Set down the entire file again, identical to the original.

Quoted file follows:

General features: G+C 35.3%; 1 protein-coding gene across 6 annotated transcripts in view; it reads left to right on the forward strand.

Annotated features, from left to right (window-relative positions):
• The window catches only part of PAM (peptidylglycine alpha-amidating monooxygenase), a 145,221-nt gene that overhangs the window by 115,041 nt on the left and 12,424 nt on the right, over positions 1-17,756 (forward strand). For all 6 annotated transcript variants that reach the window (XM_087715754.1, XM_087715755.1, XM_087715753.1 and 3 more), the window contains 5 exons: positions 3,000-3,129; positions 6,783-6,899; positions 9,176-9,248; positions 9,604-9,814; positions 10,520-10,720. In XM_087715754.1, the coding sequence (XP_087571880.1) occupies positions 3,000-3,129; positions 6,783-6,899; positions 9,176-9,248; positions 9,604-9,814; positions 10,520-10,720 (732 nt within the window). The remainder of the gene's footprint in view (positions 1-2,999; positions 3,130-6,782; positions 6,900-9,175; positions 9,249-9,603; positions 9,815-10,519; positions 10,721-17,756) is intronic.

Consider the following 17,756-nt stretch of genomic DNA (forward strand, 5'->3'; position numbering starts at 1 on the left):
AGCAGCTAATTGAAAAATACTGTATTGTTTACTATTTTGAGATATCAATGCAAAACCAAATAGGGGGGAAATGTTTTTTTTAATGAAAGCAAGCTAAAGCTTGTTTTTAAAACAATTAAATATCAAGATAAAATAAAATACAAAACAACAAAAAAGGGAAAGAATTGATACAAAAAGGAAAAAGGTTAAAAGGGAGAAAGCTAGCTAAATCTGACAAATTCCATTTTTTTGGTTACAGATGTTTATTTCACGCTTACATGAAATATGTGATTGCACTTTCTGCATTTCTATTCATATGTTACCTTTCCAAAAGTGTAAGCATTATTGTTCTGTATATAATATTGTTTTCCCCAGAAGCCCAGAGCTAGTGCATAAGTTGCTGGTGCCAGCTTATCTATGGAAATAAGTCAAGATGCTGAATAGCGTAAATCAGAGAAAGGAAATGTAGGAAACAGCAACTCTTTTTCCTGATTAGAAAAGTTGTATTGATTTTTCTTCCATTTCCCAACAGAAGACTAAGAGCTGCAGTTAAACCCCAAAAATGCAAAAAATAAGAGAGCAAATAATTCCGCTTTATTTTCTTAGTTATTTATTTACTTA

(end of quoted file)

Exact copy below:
General features: G+C 35.3%; 1 protein-coding gene across 6 annotated transcripts in view; it reads left to right on the forward strand.

Annotated features, from left to right (window-relative positions):
• The window catches only part of PAM (peptidylglycine alpha-amidating monooxygenase), a 145,221-nt gene that overhangs the window by 115,041 nt on the left and 12,424 nt on the right, over positions 1-17,756 (forward strand). For all 6 annotated transcript variants that reach the window (XM_087715754.1, XM_087715755.1, XM_087715753.1 and 3 more), the window contains 5 exons: positions 3,000-3,129; positions 6,783-6,899; positions 9,176-9,248; positions 9,604-9,814; positions 10,520-10,720. In XM_087715754.1, the coding sequence (XP_087571880.1) occupies positions 3,000-3,129; positions 6,783-6,899; positions 9,176-9,248; positions 9,604-9,814; positions 10,520-10,720 (732 nt within the window). The remainder of the gene's footprint in view (positions 1-2,999; positions 3,130-6,782; positions 6,900-9,175; positions 9,249-9,603; positions 9,815-10,519; positions 10,721-17,756) is intronic.

Consider the following 17,756-nt stretch of genomic DNA (forward strand, 5'->3'; position numbering starts at 1 on the left):
AGCAGCTAATTGAAAAATACTGTATTGTTTACTATTTTGAGATATCAATGCAAAACCAAATAGGGGGGAAATGTTTTTTTTAATGAAAGCAAGCTAAAGCTTGTTTTTAAAACAATTAAATATCAAGATAAAATAAAATACAAAACAACAAAAAAGGGAAAGAATTGATACAAAAAGGAAAAAGGTTAAAAGGGAGAAAGCTAGCTAAATCTGACAAATTCCATTTTTTTGGTTACAGATGTTTATTTCACGCTTACATGAAATATGTGATTGCACTTTCTGCATTTCTATTCATATGTTACCTTTCCAAAAGTGTAAGCATTATTGTTCTGTATATAATATTGTTTTCCCCAGAAGCCCAGAGCTAGTGCATAAGTTGCTGGTGCCAGCTTATCTATGGAAATAAGTCAAGATGCTGAATAGCGTAAATCAGAGAAAGGAAATGTAGGAAACAGCAACTCTTTTTCCTGATTAGAAAAGTTGTATTGATTTTTCTTCCATTTCCCAACAGAAGACTAAGAGCTGCAGTTAAACCCCAAAAATGCAAAAAATAAGAGAGCAAATAATTCCGCTTTATTTTCTTAGTTATTTATTTACTTA